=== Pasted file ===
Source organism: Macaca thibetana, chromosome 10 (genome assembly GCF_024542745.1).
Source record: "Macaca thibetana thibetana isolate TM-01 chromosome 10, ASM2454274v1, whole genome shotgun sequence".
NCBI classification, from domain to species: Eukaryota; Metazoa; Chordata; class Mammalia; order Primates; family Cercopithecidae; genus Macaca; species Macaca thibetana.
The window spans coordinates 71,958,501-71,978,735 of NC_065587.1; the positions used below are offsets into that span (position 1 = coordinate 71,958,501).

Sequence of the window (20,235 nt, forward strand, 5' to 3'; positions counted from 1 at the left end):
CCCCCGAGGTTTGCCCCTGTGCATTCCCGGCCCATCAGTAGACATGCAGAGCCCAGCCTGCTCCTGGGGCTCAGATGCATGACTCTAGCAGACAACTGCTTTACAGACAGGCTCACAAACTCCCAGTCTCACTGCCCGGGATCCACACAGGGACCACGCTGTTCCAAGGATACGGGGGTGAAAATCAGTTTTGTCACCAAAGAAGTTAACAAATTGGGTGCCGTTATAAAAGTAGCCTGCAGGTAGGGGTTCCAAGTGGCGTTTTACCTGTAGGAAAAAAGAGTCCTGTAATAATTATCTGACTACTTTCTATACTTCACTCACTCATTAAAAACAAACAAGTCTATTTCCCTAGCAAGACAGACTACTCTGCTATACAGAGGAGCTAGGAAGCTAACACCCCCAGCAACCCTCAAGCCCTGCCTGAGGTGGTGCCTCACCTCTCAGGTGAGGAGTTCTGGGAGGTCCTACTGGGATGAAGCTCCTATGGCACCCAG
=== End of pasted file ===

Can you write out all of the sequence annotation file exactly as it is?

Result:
Source organism: Macaca thibetana, chromosome 10 (genome assembly GCF_024542745.1).
Source record: "Macaca thibetana thibetana isolate TM-01 chromosome 10, ASM2454274v1, whole genome shotgun sequence".
NCBI classification, from domain to species: Eukaryota; Metazoa; Chordata; class Mammalia; order Primates; family Cercopithecidae; genus Macaca; species Macaca thibetana.
The window spans coordinates 71,958,501-71,978,735 of NC_065587.1; the positions used below are offsets into that span (position 1 = coordinate 71,958,501).

Sequence of the window (20,235 nt, forward strand, 5' to 3'; positions counted from 1 at the left end):
CCCCCGAGGTTTGCCCCTGTGCATTCCCGGCCCATCAGTAGACATGCAGAGCCCAGCCTGCTCCTGGGGCTCAGATGCATGACTCTAGCAGACAACTGCTTTACAGACAGGCTCACAAACTCCCAGTCTCACTGCCCGGGATCCACACAGGGACCACGCTGTTCCAAGGATACGGGGGTGAAAATCAGTTTTGTCACCAAAGAAGTTAACAAATTGGGTGCCGTTATAAAAGTAGCCTGCAGGTAGGGGTTCCAAGTGGCGTTTTACCTGTAGGAAAAAAGAGTCCTGTAATAATTATCTGACTACTTTCTATACTTCACTCACTCATTAAAAACAAACAAGTCTATTTCCCTAGCAAGACAGACTACTCTGCTATACAGAGGAGCTAGGAAGCTAACACCCCCAGCAACCCTCAAGCCCTGCCTGAGGTGGTGCCTCACCTCTCAGGTGAGGAGTTCTGGGAGGTCCTACTGGGATGAAGCTCCTATGGCACCCAG